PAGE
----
Two years ago, the Obama administration called the near-total, initial meltdown of the Obamacare federal exchange a technical “glitch.” The term was widely ridiculed at the time, especially since it took weeks to fix the exchange’s website, healthcare.gov.
At Saturday night’s Democratic debate, front-runner Hillary Clinton called soaring health care costs and deductibles “glitches” resulting from the Affordable Care Act.
Her comments prompted quick reaction on Twitter, and RNC Chairman Reince Priebus said, “Clinton’s claim that premium hikes from Obamacare are just ‘glitches,’ was an insult to working families struggling to pay their health care bills.”
Clinton was responding to a question from debate moderator Martha Raddatz about how she would fix Obamacare considering the 27% increase in health insurance costs over the past five years and a 67% jump in deductibles.
Clinton then outlined some of her proposals to lighten Americans’ health care burden, including a refundable tax credit for families with high out-of-pocket costs and allowing Medicare to negotiate drug prices.
The rising cost of health care is more than just an Obamacare problem. While the growth of health care spending is near record lows, employers and insurers have been shifting more of the cost burden to enrollees.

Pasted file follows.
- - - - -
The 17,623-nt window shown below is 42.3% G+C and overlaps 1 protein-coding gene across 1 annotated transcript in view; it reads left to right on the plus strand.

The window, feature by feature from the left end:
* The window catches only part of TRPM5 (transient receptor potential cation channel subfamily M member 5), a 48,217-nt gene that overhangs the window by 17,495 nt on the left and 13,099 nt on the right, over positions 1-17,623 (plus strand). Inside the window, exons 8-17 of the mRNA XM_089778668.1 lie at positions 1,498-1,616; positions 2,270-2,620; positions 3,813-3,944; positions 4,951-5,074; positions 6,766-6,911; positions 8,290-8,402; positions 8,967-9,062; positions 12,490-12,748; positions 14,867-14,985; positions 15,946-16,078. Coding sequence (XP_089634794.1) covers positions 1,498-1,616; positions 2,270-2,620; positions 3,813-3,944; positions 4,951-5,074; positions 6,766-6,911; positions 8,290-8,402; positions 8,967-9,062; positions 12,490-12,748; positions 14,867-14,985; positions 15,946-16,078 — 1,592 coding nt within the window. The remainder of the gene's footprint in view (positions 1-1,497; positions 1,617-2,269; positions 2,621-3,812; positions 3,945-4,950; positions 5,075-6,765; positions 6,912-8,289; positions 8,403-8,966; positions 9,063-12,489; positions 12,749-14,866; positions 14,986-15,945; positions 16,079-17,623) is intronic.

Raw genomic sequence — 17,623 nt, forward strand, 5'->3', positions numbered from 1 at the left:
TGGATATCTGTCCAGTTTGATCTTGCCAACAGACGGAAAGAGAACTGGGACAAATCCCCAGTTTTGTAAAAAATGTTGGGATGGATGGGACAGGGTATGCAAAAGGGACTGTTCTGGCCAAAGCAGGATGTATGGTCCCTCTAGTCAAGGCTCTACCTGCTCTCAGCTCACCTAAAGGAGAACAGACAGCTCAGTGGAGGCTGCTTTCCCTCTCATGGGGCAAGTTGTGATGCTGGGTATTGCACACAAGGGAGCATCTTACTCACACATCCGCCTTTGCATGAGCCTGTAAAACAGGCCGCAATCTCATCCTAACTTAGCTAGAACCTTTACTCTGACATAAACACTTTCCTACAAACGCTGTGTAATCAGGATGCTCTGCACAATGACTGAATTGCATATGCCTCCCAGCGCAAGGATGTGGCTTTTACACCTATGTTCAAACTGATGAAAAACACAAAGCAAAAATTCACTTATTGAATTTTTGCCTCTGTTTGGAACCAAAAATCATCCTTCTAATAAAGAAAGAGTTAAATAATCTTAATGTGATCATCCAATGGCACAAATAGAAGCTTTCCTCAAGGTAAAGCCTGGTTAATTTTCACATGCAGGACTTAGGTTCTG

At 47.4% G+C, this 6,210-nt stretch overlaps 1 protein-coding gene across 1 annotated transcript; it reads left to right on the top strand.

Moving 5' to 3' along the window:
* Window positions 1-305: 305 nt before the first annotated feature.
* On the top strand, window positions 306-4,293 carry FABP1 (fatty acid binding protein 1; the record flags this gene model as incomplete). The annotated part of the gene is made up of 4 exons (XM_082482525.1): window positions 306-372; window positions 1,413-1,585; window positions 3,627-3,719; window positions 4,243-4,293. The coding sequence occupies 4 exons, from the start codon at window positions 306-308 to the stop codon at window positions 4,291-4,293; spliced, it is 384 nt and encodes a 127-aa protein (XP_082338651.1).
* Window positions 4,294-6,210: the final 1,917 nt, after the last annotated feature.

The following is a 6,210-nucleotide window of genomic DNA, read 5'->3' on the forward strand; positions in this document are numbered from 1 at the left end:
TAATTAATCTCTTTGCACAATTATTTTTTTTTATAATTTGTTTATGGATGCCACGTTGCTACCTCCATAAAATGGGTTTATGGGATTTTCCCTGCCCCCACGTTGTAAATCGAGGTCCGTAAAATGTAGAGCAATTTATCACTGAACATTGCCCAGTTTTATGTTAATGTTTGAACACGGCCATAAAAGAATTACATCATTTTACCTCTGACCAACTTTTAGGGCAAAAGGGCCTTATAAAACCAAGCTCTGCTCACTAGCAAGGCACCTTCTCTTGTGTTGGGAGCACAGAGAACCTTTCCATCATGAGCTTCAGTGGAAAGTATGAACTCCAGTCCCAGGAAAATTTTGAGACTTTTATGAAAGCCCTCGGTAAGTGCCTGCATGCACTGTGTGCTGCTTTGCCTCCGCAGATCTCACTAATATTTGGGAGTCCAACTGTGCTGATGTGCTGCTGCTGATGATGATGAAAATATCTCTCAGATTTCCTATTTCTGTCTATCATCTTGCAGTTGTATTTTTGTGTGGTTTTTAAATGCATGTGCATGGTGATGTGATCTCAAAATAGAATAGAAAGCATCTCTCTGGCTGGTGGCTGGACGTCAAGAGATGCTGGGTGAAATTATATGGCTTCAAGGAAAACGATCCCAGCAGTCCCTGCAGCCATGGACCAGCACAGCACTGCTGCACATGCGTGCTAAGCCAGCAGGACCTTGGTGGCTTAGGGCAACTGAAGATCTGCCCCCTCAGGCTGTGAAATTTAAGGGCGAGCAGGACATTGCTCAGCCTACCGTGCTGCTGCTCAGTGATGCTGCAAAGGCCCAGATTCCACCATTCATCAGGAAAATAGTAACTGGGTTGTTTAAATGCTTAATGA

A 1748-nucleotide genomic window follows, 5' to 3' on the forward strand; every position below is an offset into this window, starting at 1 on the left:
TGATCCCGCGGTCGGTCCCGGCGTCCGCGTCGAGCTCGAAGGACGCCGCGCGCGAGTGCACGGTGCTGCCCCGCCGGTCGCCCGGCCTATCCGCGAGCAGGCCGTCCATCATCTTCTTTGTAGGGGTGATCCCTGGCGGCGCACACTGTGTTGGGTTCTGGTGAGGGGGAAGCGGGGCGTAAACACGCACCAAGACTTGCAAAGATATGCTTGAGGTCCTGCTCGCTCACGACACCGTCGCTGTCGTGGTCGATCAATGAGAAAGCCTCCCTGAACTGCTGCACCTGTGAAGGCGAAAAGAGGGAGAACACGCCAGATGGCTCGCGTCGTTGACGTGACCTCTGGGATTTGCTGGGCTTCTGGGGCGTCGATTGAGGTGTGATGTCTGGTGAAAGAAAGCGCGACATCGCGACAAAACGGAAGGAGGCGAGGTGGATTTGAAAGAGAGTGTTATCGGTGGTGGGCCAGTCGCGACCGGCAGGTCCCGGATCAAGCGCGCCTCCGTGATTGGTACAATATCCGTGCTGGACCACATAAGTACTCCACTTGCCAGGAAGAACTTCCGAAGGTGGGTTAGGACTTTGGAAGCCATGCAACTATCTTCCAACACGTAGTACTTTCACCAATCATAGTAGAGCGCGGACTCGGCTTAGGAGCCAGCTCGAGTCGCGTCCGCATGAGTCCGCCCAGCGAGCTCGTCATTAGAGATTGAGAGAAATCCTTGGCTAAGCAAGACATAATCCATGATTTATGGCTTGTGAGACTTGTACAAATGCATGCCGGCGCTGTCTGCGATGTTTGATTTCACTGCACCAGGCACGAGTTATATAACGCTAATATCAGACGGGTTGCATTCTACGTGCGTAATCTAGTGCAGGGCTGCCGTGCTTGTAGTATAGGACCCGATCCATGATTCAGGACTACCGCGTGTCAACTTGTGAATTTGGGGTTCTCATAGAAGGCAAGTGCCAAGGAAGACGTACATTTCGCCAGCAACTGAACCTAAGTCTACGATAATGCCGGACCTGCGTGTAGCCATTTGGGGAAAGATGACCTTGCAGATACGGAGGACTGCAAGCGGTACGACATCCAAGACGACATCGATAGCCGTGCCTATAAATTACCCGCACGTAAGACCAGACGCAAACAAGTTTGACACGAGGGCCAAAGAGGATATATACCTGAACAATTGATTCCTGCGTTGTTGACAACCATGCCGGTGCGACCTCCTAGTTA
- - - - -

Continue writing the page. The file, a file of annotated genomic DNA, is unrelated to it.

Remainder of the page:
Workers with job-based coverage have seen their premiums rise 83% since 2005, according to the 2015 Kaiser Family Foundation/Health Research & Educational Trust survey. Since 2010, the workers’ share of premiums have risen more than twice as fast as wages.
Meanwhile, employees have to pay steeper deductibles before their health insurance even kicks in. Some 81% of firms have deductibles now, up from 55% in 2006. And 46% of workers with single coverage face deductibles of at least $1,000, up from 10% in 2006.
Obamacare premiums are on the rise, as well. The cost of the benchmark silver plan rose 10.1%, on average, for 2016, according to a Kaiser analysis.